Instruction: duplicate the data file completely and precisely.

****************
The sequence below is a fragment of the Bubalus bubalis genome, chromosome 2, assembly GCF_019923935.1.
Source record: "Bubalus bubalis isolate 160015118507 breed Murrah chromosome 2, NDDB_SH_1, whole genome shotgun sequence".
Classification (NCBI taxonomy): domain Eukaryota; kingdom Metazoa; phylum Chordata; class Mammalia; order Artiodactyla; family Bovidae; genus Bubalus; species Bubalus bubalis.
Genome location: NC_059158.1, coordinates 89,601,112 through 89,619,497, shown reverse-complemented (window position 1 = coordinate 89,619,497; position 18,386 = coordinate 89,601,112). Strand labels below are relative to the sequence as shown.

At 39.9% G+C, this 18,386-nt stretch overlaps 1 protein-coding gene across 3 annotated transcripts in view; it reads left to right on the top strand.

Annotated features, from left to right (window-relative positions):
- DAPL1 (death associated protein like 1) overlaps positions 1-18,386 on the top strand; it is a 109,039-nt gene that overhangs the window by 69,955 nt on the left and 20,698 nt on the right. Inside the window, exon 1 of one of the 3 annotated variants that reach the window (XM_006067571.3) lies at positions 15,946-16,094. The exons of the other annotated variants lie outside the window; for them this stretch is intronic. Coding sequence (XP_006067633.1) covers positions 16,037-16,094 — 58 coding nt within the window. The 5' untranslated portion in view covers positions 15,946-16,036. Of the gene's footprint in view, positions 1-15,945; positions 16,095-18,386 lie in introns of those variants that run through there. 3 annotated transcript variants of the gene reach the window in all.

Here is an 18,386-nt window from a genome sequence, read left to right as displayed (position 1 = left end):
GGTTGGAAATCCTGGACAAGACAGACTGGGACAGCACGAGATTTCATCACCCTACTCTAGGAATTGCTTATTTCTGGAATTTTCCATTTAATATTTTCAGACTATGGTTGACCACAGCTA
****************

The sequence below is a fragment of the Bubalus bubalis genome, chromosome 2, assembly GCF_019923935.1.
Source record: "Bubalus bubalis isolate 160015118507 breed Murrah chromosome 2, NDDB_SH_1, whole genome shotgun sequence".
Classification (NCBI taxonomy): domain Eukaryota; kingdom Metazoa; phylum Chordata; class Mammalia; order Artiodactyla; family Bovidae; genus Bubalus; species Bubalus bubalis.
Genome location: NC_059158.1, coordinates 89,601,112 through 89,619,497, shown reverse-complemented (window position 1 = coordinate 89,619,497; position 18,386 = coordinate 89,601,112). Strand labels below are relative to the sequence as shown.

At 39.9% G+C, this 18,386-nt stretch overlaps 1 protein-coding gene across 3 annotated transcripts in view; it reads left to right on the top strand.

Annotated features, from left to right (window-relative positions):
- DAPL1 (death associated protein like 1) overlaps positions 1-18,386 on the top strand; it is a 109,039-nt gene that overhangs the window by 69,955 nt on the left and 20,698 nt on the right. Inside the window, exon 1 of one of the 3 annotated variants that reach the window (XM_006067571.3) lies at positions 15,946-16,094. The exons of the other annotated variants lie outside the window; for them this stretch is intronic. Coding sequence (XP_006067633.1) covers positions 16,037-16,094 — 58 coding nt within the window. The 5' untranslated portion in view covers positions 15,946-16,036. Of the gene's footprint in view, positions 1-15,945; positions 16,095-18,386 lie in introns of those variants that run through there. 3 annotated transcript variants of the gene reach the window in all.

Here is an 18,386-nt window from a genome sequence, read left to right as displayed (position 1 = left end):
GGTTGGAAATCCTGGACAAGACAGACTGGGACAGCACGAGATTTCATCACCCTACTCTAGGAATTGCTTATTTCTGGAATTTTCCATTTAATATTTTCAGACTATGGTTGACCACAGCTA